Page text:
A local novelist and a well-known film and television director have teamed up to produce a television series based in the Southwest and filmed in Montezuma County.
Chuck Greaves, a mystery novel writer living in McElmo Canyon, and Félix Enríquez Alcalá, a director known for his work on episodes of highly rated television shows like “The Good Wife,” “Criminal Minds” and “Breaking Bad,” are recruiting Montezuma County locals for small roles and as crew members.
Greaves and Alcalá live in Montezuma County and were inspired to create something that would also boost the local economy.
“We want to bring a television company to Montezuma County,” Greaves said. “A production like that would bring, what we would spend, approximately $3 million per episode for each of the six episodes.”
The two met six months ago through a mutual friend and decided over dinner to work on a project. Their experiences in Montezuma County gave rise to a television show idea, titled “Badwater.”
But Alcalá knew from experience that if they took the typical route to create a television show – partnering with a production company and a distributor – they would lose creative control.
“It would go through so many changes,” Greaves said. “So what we are going to do is completely different.”
Greaves and Alcalá plan to produce the pilot episode independently with private funding, then shop the pilot around for a company to pick it up. The process would allow Greaves and Alcalá to “control the final product much more readily than we otherwise would,” Greaves said.
Alcalá’s connections in the industry and his experience directing a variety of projects would allow him and Greaves to “make a quality television show at half the price,” Greaves said.
Filming is set for 10 to 15 days in October in Cortez, Mancos and Dolores. Alcalá said the mayors of Cortez and Mancos have been supportive of the project.
Alcalá hopes to film in iconic buildings like the old county courthouse.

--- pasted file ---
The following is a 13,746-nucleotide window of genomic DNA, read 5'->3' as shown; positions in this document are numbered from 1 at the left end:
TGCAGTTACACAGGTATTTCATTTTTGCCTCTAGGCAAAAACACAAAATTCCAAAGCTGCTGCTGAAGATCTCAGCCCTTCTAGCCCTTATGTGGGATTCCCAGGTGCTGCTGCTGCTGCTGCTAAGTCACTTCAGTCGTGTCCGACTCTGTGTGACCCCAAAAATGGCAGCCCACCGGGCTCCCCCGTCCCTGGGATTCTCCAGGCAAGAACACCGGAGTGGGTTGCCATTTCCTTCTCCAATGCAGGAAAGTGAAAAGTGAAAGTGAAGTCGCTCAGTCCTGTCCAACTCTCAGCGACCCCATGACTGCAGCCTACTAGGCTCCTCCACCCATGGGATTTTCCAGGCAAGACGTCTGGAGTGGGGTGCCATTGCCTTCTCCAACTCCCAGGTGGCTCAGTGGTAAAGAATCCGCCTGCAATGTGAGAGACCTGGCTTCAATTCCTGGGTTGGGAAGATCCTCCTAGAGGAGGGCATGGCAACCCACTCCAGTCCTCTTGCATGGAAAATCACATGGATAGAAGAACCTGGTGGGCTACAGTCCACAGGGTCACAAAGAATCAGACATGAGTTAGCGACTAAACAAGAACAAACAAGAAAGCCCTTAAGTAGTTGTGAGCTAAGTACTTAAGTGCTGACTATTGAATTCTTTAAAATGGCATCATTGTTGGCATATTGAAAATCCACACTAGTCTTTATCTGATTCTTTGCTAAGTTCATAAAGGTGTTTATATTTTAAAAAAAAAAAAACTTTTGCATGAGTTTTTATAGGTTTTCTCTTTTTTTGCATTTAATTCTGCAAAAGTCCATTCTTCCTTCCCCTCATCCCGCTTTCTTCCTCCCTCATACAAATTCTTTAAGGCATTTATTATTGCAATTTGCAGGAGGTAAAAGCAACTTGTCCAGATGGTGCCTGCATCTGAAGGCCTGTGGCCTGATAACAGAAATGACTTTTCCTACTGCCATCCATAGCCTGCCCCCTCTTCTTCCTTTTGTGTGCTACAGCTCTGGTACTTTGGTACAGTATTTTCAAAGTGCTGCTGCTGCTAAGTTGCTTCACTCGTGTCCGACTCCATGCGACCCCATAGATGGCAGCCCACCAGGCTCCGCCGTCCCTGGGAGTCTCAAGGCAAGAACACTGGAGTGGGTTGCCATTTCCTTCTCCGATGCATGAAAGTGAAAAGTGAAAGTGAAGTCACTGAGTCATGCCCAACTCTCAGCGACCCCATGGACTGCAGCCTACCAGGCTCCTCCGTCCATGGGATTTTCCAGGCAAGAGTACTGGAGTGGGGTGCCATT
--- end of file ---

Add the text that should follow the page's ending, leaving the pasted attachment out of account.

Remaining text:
Shooting and sourcing the cast and crew locally would boost local trade and the economy, Greaves and Alcalá said.
If the television show were picked up, the producers would include a nonprofit component to teach locals about acting, trades and what goes into making a television show, Greaves said.
Montezuma County residents are invited to an open casting call on Tuesday, Aug. 18, at the Mancos Community Center on 130 Grand Ave., from 8:30 a.m. to 4:30 p.m.
The contemporary series is about a small Southwestern town that borders a Native American reservation, so Native American actors are encouraged to join the casting call, Greaves said.
Alcalá’s idea for the show was inspired by current injustices, especially racial injustice. “Badwater” is about the “gray area of drama; there are no clear good guys and bad guys,” Alcalá said. “Everyone’s just trying to fix issues.”
As a Mexican American who grew up in Texas, Alcalá said he “had to push every inch of the way” to accomplish what he has.
“They just don’t let you in (to the industry),” Alcalá said.
Major characters of the story include a Native leader, a white sheriff, a Black social worker and a Latina district attorney.
Greaves and Alcalá say they would hire a Native writer for the series.
“We want to train people in the writers room,” as well as pay them minimum wage, Alcalá said. “It would be a great honor to say we started something for the community.”
The film/television industry in New Mexico is a $2 billion industry, and it would be “exciting to start a film community in Southwest Colorado,” Alcalá said.
Resumes and headshots are encouraged but not required, according to a press release. Actors and crew would be paid wages that align with the Actors Guild-American Federation of Television and Radio Artists, Greaves said.
The pair want to line up 41 to 45 cast members within three to four weeks, Alcalá said.
He emphasized that masks and social distance rules will be followed during the casting call, per SAG-AFTRA guidelines.
“The union in California will shut us down if we don’t,” Alcalá said.
Production in October would require a nurse on set and testing for the cast three times per week, Greaves said.
email@example.comKatie Chicklinski-Cahill contributed to this article.